The rise of the super malicious insider: Yes, we need to worry
DTEX Systems announced the release of a report which identifies a significant increase in industrial espionage incidents and the rise of the super malicious insider persona, and provides evidence that the abrupt shift to remote work has directly contributed to an escalation in psychosocial human behaviors that create organizational risk.
The rise of malicious insider incidents
- The super malicious insider accounted for 32% of malicious insider incidents investigated in 2021
- 72% year-over-year increase in actionable insider threat incidents
- 42% of actionable incidents were related to IP and data theft, including industrial espionage incidents related to the theft of trade secrets, source code, and active collusion with a foreign nexus
- 75% of insider threat criminal prosecutions were the result of remote workers
- 56% of organizations had an insider data theft incident resulting from employees leaving or joining companies
- +200% year-over-year increase in data loss associated with users taking screenshots during confidential Zoom and Microsoft Teams meetings, and
- +300% year-over-year increase in employees utilizing corporate assets for non-work activities.
For more than a decade, insider threats have been categorized as either malicious, negligent or compromised. Based on the findings, a fourth persona has emerged—the super malicious insider. The super malicious insider is a technically proficient employee who is acutely aware of an organization’s cyber security architecture, solutions, and processes and who understands both the technical and human analyst limitations in detecting insider threat indicators.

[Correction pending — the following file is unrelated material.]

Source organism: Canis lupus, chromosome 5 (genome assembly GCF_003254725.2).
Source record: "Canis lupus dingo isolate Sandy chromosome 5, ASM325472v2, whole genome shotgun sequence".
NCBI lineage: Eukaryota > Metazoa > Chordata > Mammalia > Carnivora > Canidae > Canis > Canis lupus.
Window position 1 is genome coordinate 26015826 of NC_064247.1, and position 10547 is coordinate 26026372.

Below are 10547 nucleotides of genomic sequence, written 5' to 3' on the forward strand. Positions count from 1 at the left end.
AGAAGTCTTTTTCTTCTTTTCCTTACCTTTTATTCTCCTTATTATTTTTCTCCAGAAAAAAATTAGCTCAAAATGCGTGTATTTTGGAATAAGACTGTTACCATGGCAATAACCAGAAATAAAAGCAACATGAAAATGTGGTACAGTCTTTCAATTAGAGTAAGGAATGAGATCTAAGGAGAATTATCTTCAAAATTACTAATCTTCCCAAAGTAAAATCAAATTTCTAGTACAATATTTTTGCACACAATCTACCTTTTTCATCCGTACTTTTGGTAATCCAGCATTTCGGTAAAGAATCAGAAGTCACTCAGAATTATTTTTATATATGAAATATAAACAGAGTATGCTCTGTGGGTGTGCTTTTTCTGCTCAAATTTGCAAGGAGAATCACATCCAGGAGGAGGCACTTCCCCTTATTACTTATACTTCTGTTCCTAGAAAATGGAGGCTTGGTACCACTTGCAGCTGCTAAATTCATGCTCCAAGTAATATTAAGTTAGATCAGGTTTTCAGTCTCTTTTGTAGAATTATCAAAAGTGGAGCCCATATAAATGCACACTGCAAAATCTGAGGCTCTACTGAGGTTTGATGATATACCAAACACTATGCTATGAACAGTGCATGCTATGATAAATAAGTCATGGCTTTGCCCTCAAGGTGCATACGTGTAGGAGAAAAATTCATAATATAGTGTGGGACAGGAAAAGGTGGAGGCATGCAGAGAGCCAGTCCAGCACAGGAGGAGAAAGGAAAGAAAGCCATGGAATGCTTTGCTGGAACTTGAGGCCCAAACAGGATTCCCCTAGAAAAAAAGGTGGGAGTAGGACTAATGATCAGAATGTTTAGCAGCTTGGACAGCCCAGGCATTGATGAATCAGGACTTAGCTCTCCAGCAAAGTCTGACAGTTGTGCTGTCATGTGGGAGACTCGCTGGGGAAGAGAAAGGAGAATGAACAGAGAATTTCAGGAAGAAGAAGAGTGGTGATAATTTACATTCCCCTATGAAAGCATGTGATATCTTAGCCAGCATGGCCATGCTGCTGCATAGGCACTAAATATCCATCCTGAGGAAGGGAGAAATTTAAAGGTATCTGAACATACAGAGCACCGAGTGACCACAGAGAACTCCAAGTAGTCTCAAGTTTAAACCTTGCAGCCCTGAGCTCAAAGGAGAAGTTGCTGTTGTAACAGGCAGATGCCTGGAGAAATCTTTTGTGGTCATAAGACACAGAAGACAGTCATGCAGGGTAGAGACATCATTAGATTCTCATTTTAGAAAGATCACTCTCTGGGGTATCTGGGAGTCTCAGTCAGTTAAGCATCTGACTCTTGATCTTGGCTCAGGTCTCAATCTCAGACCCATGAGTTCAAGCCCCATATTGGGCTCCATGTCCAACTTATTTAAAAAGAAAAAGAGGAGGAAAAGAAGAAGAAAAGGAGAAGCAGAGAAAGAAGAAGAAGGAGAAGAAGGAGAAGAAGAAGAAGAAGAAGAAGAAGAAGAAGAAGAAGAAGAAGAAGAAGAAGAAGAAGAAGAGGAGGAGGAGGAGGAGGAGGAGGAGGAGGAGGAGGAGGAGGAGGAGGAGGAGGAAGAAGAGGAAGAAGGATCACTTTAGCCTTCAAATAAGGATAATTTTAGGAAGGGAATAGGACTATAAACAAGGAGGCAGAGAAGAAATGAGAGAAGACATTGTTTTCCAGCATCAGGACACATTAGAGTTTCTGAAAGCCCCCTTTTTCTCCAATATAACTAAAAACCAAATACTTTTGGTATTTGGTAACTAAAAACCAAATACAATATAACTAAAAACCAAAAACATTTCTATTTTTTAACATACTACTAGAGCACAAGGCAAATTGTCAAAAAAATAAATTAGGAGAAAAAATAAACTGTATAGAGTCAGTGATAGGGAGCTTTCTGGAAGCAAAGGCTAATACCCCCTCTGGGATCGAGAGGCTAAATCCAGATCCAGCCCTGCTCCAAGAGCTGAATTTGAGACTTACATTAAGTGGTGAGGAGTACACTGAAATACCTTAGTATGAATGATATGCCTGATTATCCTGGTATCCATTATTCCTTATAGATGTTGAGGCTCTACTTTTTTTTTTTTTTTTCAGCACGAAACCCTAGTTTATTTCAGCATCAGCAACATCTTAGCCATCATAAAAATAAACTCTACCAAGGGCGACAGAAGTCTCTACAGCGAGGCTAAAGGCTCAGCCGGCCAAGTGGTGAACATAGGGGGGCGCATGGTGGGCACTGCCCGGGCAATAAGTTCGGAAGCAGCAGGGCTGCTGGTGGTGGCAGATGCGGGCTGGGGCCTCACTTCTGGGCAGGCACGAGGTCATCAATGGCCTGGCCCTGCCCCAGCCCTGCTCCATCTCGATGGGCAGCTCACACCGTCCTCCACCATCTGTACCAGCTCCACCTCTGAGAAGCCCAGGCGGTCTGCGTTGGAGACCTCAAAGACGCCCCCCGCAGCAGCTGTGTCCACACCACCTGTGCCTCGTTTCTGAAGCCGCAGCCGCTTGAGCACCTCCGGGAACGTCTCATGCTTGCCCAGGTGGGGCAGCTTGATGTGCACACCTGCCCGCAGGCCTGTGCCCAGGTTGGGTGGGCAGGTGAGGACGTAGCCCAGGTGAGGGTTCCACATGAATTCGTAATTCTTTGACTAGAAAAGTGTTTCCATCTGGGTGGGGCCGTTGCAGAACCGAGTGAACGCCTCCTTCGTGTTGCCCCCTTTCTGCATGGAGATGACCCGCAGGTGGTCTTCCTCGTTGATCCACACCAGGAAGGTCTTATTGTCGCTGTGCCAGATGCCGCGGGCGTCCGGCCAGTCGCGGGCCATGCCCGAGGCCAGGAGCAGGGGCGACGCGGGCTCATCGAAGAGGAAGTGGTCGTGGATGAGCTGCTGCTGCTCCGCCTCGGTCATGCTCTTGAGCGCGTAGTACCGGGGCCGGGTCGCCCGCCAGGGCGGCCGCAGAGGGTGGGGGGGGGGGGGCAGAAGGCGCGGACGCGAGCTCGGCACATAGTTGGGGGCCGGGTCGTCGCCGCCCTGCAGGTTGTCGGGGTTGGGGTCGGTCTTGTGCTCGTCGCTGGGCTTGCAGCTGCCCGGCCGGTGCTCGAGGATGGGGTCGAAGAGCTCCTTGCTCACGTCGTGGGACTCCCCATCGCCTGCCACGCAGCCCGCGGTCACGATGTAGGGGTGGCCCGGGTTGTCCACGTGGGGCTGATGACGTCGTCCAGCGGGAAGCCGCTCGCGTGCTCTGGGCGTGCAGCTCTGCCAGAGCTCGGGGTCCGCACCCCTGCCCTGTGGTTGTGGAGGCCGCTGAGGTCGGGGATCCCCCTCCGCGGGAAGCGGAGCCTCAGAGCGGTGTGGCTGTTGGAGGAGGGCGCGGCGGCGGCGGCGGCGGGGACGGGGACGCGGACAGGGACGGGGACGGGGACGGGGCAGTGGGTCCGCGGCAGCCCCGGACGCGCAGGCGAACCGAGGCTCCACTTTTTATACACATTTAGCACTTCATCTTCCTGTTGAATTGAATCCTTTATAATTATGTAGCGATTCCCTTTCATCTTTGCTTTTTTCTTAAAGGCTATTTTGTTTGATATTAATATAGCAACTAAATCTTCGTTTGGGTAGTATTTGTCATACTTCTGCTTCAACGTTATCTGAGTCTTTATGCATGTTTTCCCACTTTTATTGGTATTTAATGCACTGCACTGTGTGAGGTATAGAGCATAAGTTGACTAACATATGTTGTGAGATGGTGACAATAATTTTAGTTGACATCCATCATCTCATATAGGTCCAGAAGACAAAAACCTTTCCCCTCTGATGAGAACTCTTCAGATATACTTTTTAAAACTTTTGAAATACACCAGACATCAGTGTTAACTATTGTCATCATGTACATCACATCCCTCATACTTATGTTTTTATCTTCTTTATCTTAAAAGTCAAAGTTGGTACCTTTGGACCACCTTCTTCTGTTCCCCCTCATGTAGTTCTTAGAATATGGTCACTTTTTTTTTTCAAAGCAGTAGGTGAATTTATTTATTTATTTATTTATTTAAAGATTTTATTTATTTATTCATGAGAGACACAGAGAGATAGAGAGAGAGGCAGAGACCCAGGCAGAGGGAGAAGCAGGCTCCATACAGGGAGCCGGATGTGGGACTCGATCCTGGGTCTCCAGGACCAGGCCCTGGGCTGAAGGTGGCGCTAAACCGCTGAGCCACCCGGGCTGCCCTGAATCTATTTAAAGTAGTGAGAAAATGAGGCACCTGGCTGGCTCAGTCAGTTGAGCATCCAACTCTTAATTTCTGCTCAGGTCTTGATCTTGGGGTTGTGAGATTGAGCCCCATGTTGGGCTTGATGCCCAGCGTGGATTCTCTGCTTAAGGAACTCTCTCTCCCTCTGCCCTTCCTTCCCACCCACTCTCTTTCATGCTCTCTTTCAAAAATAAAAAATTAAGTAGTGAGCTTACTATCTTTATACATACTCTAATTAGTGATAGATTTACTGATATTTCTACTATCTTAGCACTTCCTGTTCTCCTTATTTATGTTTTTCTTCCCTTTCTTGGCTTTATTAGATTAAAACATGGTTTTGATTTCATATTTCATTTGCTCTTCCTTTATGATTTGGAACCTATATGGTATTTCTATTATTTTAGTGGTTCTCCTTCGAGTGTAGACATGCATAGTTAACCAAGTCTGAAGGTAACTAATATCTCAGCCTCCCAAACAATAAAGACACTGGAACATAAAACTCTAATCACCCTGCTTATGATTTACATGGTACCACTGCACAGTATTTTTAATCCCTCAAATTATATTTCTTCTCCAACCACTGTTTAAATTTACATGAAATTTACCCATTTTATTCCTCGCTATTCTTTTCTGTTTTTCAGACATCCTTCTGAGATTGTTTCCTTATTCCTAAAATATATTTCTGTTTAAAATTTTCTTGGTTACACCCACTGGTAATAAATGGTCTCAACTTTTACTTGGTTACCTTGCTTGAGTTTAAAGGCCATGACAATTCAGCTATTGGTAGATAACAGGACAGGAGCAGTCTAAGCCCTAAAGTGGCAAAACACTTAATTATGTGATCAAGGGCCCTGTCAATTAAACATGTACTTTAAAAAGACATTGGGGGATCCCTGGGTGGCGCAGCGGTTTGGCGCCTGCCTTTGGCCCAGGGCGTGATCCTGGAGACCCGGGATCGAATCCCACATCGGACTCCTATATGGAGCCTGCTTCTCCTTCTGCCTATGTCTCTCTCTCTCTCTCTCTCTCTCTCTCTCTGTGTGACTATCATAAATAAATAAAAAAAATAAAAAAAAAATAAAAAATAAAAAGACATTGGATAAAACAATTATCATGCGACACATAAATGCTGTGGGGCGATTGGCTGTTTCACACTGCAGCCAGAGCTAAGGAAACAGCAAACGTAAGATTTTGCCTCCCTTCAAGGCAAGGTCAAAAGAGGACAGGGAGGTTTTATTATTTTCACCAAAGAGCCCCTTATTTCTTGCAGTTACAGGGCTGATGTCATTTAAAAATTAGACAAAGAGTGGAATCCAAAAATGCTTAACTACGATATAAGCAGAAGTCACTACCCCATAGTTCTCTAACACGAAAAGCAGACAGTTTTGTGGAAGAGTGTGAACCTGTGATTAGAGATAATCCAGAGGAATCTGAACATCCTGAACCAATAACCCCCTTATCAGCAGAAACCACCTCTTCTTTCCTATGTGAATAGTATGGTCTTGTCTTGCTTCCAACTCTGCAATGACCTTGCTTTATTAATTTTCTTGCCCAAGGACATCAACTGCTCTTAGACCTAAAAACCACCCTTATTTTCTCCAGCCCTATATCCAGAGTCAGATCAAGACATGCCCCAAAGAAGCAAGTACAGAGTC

Sophisticated insider techniques increasing dramatically
Investigations found a dramatic increase (32%) in the use of sophisticated insider techniques across the insider incidents they studied, including a 43% increase in the usage of burner email accounts, a noticeable increase in the use of OSINT practices to conceal identity, and the active avoidance (96%) of techniques known in the MITRE ATT&CK framework.
“If any company thinks they don’t have an insider risk problem, they aren’t looking,” said Rajan Koo, Chief Customer Officer and DTEX Lead with DTEX Systems. “The addition of the super malicious persona in this year’s report provides a wake-up call that traditional cyber security tools, such as DLP, UBA, and UAM, are actively being avoided or circumvented by those with sufficient technical skill and malicious intent.”
“While the increase in the amount and impact of insider risk occurred across industries, we found that it is most concentrated in technology and critical infrastructure at 33% and 24%, respectively,” said Armaan Mahbod, Director of Security and Business Intelligence, Counter-Insider Threat at DTEX. “The risk to critical infrastructure entities in the Five Eyes nations is especially significant as any compromise can be damaging to the national security of these countries and the safety and well-being of its citizens.”